STEAM BORING MACHINE FOR QUARRIES, —amp;c.—mdash;The annexed engravings are views of STEAM BORING MACHINE FOR QUARRIES, —amp;c.—mdash;The annexed engravings are views of steam machinery for boring by M. Cave, of Paris, a celebrated French engineer, and which has been illustrated in the " London Artisan." For the great majority ot mining, quarrying, and tunnelling operations, boring and blasting is employed, and it is for this object that M. Cave's machinery is designed. It consists of a cylinder and piston actuated by steam, compressed air, or by the vacuum system, the cutting tools being attached to the piston-rod, and acting by percussion. It thus resembles a Nasmyth's steam hammer; and a similar means is employed to destroy the momentum of the piston, by enclosing a portion of steam or air, which acts as a cush ion at each end of the cylinder. To carry out this purpose, the inlet aria exhaust passages are kept quite distinct, as will be seen on re ferring to the drawings. Figure 1 is an elevation of the machine in section through the inlet passages ; figure 2 is an elevation of the cylinder in section through the outlet passages; figured is a front eleva tion, showing the passages; and figure 4 is a plan in section through the passages. J is the cylinder, containing the piston, K, to the rod of which is attached a cross-head, N, to which is also fixed the chisel, M. The cross-head arid chisel are guided by the guide-rods, 0 0, which are fixed in a plate dovetailed into the cylinder cover, in such a manner, that it can be freely turned round (with the piston). by means of the handles, P Q, and thus enable the chisel to take a fresh cut at every stroke, without which it would jam. The annexed sketches show the shape of the chisel and its cutting edge. The admission and emission of the com pressed air or steam is regulated by a four-way cock, R, supplied by a pipe, T, as shown in figure 1. The air is admitted through the inlet passage, a,, on the top of the piston, which will rapidly descend, until it passes the outlet, a', figure 2, when, the further escape of air being prevented, the piston is stopped by the air-cushion. On the up-stroke, the cock having been turned, the compressed air enters by the passage, b, and escapes by the passage, b'. It will be observed that the plug of the cock is divided transversely by a dia phragm, shown in fig. 4, to keep the passages distinct, c and d answering to the two inlet passages, and t and f to the two outlets. The air which escapes by the cylinder is led, by the pipe, t, to near the point of the chisel, and will have the effect of blowing away the small chips loosened by the chisel. The machine is shown in "the engraving as working vertically; but it could obviously be applied to driving a level, by placing it hori zontally and mounting it on a carriage. If it be desired to bore a hole of larger dia meter than the width of a chisel, the cutter can be fixed at any desired distance from the centre of the piston-rod, the revolution of which will cause the cutter to describe a cir cle of corresponding diameter. For sinking shafts, a number of cylinders might be employed simultaneously, working a sufficient number of chisels to extend round the shaft; and the same arrangement applied horizontally would serve to drive a level.—mdash; In vertical boring the chisels have to be regu larly withdrawn, in order to permit ot the extraction of the debris; but we do not find that the author has provided any special means for effecting this object. He has suggested that the electro-magnetic power may be applied to work this machine ry; but air appears to offer the most tangible advantages. It can be conducted a great dis tance without suffering condensation, as steam does; and it would materially improve the atmosphere ot the mine, by blowing in fresh air, or, if worked on the vacuum system, it would be equally advantageous in coal mines, by serving to draw off the fire-damp.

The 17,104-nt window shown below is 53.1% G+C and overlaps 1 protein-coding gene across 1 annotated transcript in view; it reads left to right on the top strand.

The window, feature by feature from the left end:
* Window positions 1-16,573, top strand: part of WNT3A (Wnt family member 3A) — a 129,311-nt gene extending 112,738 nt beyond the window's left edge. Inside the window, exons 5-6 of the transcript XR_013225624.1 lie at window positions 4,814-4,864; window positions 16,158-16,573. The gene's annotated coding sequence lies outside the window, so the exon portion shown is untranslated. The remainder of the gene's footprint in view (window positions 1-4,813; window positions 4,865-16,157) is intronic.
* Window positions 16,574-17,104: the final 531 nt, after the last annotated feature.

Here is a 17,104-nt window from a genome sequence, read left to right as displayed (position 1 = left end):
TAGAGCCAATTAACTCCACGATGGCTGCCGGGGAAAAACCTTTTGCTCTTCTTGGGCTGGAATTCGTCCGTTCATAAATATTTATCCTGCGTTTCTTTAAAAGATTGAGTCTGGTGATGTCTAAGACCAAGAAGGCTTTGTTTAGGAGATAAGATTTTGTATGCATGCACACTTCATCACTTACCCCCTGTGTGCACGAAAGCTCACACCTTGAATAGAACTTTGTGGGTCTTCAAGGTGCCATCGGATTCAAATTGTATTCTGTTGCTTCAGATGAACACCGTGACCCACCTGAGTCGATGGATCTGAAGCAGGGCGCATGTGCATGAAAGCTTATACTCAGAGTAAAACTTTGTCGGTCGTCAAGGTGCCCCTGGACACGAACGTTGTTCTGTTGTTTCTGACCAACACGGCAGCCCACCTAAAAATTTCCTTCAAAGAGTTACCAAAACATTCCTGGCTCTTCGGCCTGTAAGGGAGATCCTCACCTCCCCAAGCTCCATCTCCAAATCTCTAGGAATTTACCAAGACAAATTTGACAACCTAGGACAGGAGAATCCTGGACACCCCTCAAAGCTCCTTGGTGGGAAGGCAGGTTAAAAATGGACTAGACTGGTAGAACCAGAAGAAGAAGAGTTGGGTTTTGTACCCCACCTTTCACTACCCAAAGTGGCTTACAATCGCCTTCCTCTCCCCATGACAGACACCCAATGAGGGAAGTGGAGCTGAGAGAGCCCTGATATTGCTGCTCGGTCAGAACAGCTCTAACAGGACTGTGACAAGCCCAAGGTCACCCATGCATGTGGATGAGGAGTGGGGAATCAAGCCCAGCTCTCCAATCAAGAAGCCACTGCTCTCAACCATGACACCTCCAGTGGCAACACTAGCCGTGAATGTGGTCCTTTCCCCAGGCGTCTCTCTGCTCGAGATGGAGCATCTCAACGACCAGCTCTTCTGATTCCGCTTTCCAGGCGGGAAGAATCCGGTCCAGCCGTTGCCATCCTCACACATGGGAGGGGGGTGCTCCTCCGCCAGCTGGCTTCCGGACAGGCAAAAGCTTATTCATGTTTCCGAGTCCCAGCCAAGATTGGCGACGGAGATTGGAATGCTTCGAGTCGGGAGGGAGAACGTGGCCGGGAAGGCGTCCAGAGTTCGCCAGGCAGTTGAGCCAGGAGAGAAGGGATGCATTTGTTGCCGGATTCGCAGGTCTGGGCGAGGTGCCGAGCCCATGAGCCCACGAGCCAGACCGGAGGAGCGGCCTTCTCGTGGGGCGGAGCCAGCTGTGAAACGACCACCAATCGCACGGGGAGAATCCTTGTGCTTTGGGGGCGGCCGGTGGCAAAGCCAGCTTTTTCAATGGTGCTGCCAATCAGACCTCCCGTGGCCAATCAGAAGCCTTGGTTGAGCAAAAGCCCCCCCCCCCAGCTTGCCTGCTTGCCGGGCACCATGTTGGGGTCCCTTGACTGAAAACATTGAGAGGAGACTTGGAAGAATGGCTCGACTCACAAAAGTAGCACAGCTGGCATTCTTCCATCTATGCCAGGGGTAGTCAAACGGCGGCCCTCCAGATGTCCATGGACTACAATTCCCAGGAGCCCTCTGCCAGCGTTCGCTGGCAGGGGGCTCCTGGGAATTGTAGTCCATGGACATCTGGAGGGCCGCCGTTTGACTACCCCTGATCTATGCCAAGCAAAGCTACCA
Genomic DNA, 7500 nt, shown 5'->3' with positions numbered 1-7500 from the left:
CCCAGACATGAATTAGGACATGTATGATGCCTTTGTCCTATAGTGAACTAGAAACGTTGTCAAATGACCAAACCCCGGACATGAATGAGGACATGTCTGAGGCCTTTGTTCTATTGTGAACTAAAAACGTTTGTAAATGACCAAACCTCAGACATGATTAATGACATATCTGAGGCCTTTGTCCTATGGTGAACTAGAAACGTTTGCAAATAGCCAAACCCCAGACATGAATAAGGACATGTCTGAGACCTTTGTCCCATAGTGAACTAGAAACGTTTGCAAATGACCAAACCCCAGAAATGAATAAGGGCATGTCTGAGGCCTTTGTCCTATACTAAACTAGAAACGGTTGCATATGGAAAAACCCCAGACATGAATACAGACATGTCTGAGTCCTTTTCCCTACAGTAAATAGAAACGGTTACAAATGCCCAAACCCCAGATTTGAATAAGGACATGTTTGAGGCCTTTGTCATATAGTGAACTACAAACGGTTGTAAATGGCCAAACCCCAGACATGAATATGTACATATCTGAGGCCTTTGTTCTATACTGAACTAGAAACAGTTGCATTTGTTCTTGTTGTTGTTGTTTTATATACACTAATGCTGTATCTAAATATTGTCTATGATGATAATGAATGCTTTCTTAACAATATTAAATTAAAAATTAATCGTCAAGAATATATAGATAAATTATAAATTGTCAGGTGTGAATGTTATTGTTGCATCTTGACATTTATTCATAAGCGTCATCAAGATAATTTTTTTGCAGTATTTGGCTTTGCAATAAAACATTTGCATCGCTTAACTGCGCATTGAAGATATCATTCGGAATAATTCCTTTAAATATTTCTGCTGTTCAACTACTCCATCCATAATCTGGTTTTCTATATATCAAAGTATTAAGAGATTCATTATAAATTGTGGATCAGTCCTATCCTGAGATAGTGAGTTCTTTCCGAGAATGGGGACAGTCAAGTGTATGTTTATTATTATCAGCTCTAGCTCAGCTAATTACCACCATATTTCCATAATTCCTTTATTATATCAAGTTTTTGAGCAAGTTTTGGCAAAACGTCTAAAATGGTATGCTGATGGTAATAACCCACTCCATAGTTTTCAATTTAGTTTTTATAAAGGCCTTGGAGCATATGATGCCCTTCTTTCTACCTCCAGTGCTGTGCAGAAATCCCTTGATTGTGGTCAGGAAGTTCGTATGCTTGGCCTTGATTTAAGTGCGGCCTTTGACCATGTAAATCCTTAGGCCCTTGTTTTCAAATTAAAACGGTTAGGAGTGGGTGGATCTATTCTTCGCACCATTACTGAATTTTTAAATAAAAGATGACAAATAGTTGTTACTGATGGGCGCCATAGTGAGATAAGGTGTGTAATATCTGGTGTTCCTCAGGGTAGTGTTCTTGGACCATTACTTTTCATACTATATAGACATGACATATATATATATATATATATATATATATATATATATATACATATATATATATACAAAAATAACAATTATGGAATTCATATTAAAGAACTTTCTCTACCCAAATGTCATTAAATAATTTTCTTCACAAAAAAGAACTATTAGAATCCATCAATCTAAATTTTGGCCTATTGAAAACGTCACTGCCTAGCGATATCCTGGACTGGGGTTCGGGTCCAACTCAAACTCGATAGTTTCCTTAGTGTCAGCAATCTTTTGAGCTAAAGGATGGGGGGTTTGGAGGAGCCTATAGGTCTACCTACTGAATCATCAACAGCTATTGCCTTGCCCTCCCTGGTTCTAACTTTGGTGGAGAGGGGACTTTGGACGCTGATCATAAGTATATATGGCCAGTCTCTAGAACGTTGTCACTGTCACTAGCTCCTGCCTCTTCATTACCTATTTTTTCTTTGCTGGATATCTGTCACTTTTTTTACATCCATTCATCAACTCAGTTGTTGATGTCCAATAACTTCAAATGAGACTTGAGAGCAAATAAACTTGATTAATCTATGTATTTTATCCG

This article was originally published with the title "Wells, Pumps, &C"